What to do when your PhD experiments just aren’t working

It’s the nature of experimental work that things will go wrong. How you react to this is one of the most important determinants of PhD success.

A natural response is to just try again. And again. And again. But, as Einstein said, “the definition of insanity is trying the same thing again and again and expecting a different result”.

Another natural response is to try something different, but if you keep changing your approach completely then you’ll always be starting again from zero.

The key, I think, is to slow down and break each step of the process down into its component parts, putting meticulous care and attention into each one. You can then test each step to find out exactly where it’s going wrong, instead of waiting until the end.

I know there’s pressure to get results, and to get them now, but focusing just on the results takes your attention away from the process (which is the one thing you can control).

That way, even if the experiment still doesn’t work, you know you’ve given it your best shot before trying the next option.

See also

How do you react when things go wrong in your PhD?

Reporting negative results

 

Day 25: A PhD time management tip


(watch on YouTube)

 

60/60: 60 short videos for PhD students in 60 days
see also:
day 21: decision fatigue
day 23: decision fatigue and writing

 

Time management is obviously very important in a PhD, but when it goes wrong, your plan can become a burden rather than a tool that helps you. There are aspects to effective planning.

One I think is worth factoring in is the decision fatigue I’ve talked about in previous videos

Try to balance tiring, decision-heavy work with easier, routine tasks to ease exhaustion and maintain momentum!

Day 23: Decision fatigue and writing

Watch “Day 21: Decision Fatigue”
60/60: 60 short videos for PhD students in 60 days

A few days ago, I talked about decision fatigue; when you have to make a lot of decisions it’s tiring, and the more tired you get the harder it is to make good decisions and the easier it is to slip into bad habits.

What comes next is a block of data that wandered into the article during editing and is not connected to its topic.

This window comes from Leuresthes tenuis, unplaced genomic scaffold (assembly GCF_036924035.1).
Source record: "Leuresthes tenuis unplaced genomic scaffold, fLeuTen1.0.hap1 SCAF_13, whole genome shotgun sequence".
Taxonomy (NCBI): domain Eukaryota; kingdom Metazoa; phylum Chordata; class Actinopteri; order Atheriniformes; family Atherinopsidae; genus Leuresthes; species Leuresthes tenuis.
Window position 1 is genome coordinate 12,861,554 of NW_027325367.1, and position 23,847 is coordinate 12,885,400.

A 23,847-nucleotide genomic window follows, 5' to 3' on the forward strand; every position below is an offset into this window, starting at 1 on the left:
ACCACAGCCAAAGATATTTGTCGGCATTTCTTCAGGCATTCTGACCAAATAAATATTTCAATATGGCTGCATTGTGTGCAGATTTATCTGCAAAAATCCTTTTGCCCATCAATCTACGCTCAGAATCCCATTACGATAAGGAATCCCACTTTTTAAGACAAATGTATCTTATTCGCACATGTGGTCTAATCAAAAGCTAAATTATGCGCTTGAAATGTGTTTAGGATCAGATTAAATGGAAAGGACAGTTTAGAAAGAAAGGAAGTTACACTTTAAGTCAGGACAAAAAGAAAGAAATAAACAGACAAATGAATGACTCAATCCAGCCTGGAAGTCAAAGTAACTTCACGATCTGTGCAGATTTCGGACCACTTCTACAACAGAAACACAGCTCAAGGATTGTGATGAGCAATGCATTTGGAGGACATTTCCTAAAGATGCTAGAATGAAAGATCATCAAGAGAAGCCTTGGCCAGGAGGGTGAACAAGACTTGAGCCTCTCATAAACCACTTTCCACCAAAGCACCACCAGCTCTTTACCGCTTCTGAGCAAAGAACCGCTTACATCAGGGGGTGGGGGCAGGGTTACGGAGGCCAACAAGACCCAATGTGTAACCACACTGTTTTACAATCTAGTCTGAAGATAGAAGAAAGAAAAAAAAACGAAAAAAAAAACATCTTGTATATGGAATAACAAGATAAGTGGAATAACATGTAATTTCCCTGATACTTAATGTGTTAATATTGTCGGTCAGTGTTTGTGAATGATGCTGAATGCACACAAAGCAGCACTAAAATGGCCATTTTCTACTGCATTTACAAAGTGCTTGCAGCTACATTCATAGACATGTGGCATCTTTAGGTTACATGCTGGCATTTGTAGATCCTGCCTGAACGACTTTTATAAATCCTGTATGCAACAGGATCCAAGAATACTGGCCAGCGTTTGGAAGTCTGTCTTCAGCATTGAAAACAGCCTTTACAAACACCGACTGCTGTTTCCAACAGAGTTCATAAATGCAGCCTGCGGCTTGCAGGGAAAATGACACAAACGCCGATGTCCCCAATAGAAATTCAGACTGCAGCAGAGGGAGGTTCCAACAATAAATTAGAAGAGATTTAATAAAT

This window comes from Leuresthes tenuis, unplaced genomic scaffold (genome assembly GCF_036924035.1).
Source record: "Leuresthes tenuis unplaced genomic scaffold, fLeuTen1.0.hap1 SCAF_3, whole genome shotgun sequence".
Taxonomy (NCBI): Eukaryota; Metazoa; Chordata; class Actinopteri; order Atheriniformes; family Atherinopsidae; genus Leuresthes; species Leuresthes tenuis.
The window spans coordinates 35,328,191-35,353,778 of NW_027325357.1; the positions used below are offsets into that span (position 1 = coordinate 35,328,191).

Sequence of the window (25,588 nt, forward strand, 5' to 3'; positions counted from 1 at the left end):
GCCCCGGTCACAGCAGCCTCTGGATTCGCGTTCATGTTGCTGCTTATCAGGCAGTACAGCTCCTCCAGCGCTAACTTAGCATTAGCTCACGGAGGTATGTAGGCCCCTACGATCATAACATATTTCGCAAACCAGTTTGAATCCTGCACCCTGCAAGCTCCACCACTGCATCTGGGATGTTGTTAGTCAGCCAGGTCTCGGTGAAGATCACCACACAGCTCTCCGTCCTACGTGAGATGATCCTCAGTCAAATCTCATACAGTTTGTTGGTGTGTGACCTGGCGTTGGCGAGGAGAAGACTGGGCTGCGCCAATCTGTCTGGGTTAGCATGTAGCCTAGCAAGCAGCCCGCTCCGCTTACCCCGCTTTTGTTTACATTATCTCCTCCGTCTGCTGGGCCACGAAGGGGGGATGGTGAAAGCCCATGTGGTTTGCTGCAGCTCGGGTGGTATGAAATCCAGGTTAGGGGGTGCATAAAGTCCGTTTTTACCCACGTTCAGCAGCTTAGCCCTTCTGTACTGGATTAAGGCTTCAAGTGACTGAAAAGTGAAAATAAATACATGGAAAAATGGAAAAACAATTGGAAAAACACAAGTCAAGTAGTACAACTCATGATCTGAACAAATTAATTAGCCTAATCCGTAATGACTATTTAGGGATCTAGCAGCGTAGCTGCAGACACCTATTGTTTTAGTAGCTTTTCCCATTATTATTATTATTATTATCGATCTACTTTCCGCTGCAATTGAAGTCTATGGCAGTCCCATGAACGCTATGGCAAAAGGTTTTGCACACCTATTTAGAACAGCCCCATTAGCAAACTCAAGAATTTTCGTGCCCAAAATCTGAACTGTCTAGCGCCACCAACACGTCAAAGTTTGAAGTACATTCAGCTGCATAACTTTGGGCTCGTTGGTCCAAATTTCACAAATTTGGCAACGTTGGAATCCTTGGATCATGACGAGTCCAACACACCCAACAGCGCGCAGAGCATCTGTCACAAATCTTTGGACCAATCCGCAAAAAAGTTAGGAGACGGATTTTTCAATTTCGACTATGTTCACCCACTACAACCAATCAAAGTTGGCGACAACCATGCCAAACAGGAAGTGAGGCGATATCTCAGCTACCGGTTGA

Writing is all about decision making because there are countless ways to express and arrange your ideas. A lot of people avoid making decisions and just write, but this means you have to do all the decision making at the end when you’re under the most pressure…

Day 21: Decision fatigue

See all the videos in this series here
Day 23: Decision fatigue and academic writing

When recording these videos, I’m not following much of a plan. I’m just giving whatever tips come to mind on a day by day basis.

This gives me a lot of flexibility, but it also means I have to constantly make decisions about what to do. This can be tiring and can lead to decision fatigue.

This decision fatigue not only makes it harder to make decisions but also to avoid easy, habitual bad choices…

Day 20: Sometimes others can see what you can’t

60/60: 60 short videos for PhD students in 60 days

Sometimes, when you show your work to other people, they can see obvious solutions that you can’t when just working alone.

This happened to me yesterday when I announced the start date for my course on academic writing as the 15th of August; my girlfriend pointed out that this is right in the middle of a month when most people are on holiday!

It’s obvious, but sometimes it takes someone else’s perspective…

I’m going to run the session on the 15th anyway, but am adding two extra live sessions on Wednesday 5th September at 9 am UK time and Thursday 6th at 3 pm UK time.

You can click here to get your tickets!